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Quality, Growth, and Valuation
AllianzGI Mid-Cap Fund
Interview with: Steven Klopukh

Author: Ticker Magazine
Last Update: Aug 09, 10:28 AM ET
Finding good companies that are struggling and out of favor is relatively easy, but understanding and detecting the drivers of improvement requires extensive research and knowledge. Steven Klopukh, portfolio manager of the AllianzGI Mid-Cap Fund, relies on the management teamís dedicated staff and sector expertise in identifying beaten stocks that are likely to regain their footing and create wealth for shareholders.


ďWe do not just pick stocks; instead, we are focused on constructing portfolios where most of the risk is coming from our specific stock selections. Our objective is buying high-quality names at a discount.Ē
Coach continued to grow in Asia; and, while they had pretty much avoided Europe due to competitors like Michael Kors, we viewed Europe as a major growth opportunity. Then they had recently acquired Kate Spade New York, the fashion designer, which we thought was a smart acquisition. Kate was very strong in Japan, but had zero business in China. Coach, on the other hand, had built a strong China franchise.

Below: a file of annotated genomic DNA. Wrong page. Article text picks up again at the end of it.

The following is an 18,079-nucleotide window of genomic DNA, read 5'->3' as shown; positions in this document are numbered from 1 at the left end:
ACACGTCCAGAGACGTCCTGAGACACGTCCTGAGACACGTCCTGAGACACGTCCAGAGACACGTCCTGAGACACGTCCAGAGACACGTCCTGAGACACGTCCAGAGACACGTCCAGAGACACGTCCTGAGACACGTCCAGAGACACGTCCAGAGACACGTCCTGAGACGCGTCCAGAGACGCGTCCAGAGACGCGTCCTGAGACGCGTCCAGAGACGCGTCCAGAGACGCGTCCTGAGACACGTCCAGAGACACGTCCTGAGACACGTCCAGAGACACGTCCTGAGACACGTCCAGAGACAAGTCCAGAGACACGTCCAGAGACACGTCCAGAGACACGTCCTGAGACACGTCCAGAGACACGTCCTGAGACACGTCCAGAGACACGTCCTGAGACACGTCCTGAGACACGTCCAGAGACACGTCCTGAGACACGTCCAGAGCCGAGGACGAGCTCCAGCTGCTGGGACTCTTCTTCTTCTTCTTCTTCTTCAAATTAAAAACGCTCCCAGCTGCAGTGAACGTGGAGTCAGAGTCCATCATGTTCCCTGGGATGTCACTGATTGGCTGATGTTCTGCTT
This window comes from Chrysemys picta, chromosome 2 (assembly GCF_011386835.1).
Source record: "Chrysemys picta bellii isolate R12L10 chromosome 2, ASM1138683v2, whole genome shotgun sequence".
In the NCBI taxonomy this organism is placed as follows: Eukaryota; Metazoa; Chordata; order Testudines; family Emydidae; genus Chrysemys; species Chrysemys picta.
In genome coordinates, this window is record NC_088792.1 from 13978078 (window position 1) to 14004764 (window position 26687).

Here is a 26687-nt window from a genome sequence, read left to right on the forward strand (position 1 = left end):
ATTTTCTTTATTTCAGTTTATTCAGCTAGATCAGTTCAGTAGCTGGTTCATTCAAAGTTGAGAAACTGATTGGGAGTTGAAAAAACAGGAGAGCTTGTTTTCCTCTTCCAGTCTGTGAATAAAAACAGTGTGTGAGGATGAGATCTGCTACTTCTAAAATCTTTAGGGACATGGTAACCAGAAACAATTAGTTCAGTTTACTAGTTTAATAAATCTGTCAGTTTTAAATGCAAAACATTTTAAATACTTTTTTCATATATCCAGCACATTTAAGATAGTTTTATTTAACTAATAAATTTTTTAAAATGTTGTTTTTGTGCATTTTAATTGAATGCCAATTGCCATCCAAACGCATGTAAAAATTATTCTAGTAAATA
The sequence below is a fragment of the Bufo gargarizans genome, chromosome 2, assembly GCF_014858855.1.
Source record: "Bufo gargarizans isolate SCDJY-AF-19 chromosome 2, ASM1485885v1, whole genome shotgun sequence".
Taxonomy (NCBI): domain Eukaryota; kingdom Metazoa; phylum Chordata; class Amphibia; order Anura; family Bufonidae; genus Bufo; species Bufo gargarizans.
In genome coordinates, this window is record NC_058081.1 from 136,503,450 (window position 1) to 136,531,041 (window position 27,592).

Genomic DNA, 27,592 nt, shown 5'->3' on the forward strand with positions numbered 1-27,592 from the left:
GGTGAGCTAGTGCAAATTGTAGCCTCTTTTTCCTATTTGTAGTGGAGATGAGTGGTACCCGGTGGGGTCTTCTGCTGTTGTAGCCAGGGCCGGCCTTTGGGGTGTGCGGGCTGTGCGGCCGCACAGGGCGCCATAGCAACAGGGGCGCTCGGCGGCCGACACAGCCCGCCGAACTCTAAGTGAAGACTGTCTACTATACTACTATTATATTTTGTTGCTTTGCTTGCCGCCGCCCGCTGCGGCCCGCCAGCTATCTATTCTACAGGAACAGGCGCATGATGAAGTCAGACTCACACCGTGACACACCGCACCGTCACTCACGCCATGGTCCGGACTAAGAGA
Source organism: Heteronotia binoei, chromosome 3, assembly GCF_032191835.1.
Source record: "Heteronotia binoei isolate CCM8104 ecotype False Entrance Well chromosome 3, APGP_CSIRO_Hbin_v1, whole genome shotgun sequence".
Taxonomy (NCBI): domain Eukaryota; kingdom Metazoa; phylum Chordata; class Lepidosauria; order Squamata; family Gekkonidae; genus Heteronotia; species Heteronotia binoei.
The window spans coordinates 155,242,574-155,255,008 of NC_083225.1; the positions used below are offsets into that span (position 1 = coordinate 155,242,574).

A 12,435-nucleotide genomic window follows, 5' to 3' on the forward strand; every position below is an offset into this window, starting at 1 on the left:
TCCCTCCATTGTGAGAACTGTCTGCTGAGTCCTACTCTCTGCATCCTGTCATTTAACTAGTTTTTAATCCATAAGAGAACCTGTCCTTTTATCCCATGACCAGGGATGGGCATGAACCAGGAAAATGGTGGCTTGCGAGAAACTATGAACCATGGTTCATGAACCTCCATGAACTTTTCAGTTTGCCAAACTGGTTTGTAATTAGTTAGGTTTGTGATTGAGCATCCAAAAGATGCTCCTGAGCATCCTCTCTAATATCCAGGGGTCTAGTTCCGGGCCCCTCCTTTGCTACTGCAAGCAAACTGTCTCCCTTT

Another thing about the acquisition we liked was based on our evaluation criteria. They paid only 8 times EBITDA on forward earnings, which we viewed as a bargain, without even including the potential top line growth. Coach had cost synergies with Kate that were very visible, especially after considering Kateís entire supply chain.

After the acquisition, we estimated that Coach was able to achieve a $50 million of cost synergy, which was offset by a $50 million revenue synergy. So, when we looked at the forward numbers and the growth profile, we felt comfortable that Coach would be able to profitably integrate Kate into their business.

We have owned Coach over the years and know the management team well. They just hired a Chief Financial Officer who has been tasked with identifying strong brands to bring into Coach.

By using their leverage and brand strength, their attractive valuation suggests that the stock has room to move higher. And if they can rebuild their top line momentum, which we think they are actually close to doing, the Coach brand can do well again.